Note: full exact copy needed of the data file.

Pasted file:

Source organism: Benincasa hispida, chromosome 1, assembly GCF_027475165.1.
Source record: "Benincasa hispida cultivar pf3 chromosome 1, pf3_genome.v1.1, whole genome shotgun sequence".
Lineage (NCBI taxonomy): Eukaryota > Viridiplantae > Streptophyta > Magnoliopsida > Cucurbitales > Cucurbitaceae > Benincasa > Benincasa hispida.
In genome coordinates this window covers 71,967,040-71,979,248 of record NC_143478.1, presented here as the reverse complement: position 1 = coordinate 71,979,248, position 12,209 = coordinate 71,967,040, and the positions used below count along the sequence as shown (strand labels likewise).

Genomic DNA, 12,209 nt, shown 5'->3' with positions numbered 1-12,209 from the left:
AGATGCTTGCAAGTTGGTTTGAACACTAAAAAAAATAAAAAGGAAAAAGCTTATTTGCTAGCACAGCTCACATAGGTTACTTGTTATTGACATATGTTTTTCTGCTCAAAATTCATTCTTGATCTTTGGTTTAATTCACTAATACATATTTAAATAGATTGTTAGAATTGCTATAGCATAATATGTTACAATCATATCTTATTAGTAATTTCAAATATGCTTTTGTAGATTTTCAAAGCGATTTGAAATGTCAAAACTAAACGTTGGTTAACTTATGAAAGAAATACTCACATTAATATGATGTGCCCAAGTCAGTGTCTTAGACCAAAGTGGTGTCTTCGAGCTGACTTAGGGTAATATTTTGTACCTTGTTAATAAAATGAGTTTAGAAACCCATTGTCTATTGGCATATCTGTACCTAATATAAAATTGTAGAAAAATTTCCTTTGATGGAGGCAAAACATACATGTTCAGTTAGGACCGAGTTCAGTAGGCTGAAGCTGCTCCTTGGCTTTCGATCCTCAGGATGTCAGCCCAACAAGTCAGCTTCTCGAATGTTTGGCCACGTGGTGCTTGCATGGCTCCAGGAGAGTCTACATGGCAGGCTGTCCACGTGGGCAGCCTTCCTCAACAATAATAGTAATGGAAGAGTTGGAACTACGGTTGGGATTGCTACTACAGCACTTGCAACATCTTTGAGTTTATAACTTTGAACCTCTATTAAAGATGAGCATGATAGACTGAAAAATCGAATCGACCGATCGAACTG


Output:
Source organism: Benincasa hispida, chromosome 1, assembly GCF_027475165.1.
Source record: "Benincasa hispida cultivar pf3 chromosome 1, pf3_genome.v1.1, whole genome shotgun sequence".
Lineage (NCBI taxonomy): Eukaryota > Viridiplantae > Streptophyta > Magnoliopsida > Cucurbitales > Cucurbitaceae > Benincasa > Benincasa hispida.
In genome coordinates this window covers 71,967,040-71,979,248 of record NC_143478.1, presented here as the reverse complement: position 1 = coordinate 71,979,248, position 12,209 = coordinate 71,967,040, and the positions used below count along the sequence as shown (strand labels likewise).

Genomic DNA, 12,209 nt, shown 5'->3' with positions numbered 1-12,209 from the left:
AGATGCTTGCAAGTTGGTTTGAACACTAAAAAAAATAAAAAGGAAAAAGCTTATTTGCTAGCACAGCTCACATAGGTTACTTGTTATTGACATATGTTTTTCTGCTCAAAATTCATTCTTGATCTTTGGTTTAATTCACTAATACATATTTAAATAGATTGTTAGAATTGCTATAGCATAATATGTTACAATCATATCTTATTAGTAATTTCAAATATGCTTTTGTAGATTTTCAAAGCGATTTGAAATGTCAAAACTAAACGTTGGTTAACTTATGAAAGAAATACTCACATTAATATGATGTGCCCAAGTCAGTGTCTTAGACCAAAGTGGTGTCTTCGAGCTGACTTAGGGTAATATTTTGTACCTTGTTAATAAAATGAGTTTAGAAACCCATTGTCTATTGGCATATCTGTACCTAATATAAAATTGTAGAAAAATTTCCTTTGATGGAGGCAAAACATACATGTTCAGTTAGGACCGAGTTCAGTAGGCTGAAGCTGCTCCTTGGCTTTCGATCCTCAGGATGTCAGCCCAACAAGTCAGCTTCTCGAATGTTTGGCCACGTGGTGCTTGCATGGCTCCAGGAGAGTCTACATGGCAGGCTGTCCACGTGGGCAGCCTTCCTCAACAATAATAGTAATGGAAGAGTTGGAACTACGGTTGGGATTGCTACTACAGCACTTGCAACATCTTTGAGTTTATAACTTTGAACCTCTATTAAAGATGAGCATGATAGACTGAAAAATCGAATCGACCGATCGAACTG